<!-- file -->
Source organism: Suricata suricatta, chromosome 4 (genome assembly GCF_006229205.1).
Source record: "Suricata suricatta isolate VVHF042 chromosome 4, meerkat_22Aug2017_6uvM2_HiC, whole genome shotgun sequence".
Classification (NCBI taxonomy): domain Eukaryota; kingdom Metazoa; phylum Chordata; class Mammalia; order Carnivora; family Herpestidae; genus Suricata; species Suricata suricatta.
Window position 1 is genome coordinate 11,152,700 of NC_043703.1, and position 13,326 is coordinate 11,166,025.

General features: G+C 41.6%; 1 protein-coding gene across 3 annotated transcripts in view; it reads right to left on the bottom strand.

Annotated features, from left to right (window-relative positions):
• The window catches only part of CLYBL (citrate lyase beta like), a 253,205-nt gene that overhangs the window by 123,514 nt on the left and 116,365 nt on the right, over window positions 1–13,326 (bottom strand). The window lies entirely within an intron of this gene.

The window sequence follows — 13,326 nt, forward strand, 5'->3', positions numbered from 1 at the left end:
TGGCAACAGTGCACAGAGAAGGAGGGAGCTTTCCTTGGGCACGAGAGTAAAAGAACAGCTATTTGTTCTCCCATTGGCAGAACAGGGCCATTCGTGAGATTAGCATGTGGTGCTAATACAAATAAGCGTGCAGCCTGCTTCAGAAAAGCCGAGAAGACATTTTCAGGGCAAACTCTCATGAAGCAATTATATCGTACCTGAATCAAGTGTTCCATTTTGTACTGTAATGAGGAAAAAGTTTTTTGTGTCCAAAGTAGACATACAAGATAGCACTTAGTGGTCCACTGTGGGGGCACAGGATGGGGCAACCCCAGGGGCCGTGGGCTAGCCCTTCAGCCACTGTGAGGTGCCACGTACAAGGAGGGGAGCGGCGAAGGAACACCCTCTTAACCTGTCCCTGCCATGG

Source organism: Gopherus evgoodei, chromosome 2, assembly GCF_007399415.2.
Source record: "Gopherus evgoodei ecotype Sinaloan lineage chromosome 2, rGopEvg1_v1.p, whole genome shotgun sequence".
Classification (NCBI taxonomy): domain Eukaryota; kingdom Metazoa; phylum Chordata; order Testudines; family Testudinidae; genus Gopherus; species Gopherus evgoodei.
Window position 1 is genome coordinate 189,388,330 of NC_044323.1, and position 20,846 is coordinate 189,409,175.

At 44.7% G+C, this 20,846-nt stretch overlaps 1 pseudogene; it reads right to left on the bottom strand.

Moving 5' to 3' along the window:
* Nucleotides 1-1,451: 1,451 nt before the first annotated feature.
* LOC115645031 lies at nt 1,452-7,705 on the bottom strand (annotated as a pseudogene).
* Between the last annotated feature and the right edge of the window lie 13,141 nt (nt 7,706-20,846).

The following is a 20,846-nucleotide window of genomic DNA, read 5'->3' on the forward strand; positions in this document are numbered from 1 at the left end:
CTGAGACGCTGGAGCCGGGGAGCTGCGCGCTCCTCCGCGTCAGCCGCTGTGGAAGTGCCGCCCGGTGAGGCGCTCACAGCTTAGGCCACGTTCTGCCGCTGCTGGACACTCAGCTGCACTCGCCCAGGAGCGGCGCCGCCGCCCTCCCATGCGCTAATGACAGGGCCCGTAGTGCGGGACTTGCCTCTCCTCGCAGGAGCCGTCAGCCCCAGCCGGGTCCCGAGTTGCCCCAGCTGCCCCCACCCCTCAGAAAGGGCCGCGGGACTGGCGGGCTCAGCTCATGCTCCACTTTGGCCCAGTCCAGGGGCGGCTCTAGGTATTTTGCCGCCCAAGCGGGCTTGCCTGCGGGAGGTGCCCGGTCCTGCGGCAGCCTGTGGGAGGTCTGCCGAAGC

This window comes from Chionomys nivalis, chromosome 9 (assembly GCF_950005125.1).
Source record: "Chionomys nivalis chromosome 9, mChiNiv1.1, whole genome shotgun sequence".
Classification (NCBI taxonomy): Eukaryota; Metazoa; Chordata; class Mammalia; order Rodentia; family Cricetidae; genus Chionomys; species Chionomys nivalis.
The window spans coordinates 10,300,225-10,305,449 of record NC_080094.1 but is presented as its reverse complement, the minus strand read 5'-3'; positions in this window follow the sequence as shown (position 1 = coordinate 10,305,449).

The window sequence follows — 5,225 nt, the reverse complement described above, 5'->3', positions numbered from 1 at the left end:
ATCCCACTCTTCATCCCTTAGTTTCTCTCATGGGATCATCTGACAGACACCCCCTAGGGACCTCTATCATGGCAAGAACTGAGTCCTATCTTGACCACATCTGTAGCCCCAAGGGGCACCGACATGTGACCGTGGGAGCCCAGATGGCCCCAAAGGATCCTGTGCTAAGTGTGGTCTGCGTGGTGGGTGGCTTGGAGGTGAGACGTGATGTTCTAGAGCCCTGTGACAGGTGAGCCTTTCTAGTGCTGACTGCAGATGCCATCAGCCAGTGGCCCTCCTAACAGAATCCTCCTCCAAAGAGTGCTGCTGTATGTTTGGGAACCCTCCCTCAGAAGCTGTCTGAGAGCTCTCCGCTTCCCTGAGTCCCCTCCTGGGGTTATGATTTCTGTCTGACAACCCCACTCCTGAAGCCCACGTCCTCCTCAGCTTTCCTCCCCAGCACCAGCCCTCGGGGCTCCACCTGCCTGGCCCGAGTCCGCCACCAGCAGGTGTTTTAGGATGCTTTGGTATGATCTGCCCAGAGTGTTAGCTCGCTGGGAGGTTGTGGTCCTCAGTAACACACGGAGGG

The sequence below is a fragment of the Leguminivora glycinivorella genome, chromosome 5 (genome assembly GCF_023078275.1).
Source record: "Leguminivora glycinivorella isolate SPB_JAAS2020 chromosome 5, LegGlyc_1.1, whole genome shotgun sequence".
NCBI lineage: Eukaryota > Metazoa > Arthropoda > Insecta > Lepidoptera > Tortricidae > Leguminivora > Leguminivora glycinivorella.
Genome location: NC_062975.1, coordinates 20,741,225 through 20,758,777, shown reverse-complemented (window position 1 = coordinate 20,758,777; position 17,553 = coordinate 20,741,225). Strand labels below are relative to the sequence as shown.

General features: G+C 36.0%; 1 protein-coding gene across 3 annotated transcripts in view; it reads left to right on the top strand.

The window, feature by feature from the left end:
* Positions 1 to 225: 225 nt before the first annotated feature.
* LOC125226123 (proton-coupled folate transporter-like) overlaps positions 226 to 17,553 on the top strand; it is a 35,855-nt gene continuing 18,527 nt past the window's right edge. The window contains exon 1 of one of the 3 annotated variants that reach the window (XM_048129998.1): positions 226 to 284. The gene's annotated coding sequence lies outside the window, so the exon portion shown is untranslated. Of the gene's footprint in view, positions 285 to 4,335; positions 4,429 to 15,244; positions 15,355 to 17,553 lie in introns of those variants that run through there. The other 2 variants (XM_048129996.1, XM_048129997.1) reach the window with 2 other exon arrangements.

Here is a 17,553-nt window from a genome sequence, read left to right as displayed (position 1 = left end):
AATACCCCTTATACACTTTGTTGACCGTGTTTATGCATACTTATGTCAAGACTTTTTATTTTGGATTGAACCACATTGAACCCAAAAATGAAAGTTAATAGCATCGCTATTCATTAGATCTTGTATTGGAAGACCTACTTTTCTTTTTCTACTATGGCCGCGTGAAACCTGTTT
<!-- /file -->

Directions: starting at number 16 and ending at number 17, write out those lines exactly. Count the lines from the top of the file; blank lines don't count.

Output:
* Nucleotides 1-1,451: 1,451 nt before the first annotated feature.
* LOC115645031 lies at nt 1,452-7,705 on the bottom strand (annotated as a pseudogene).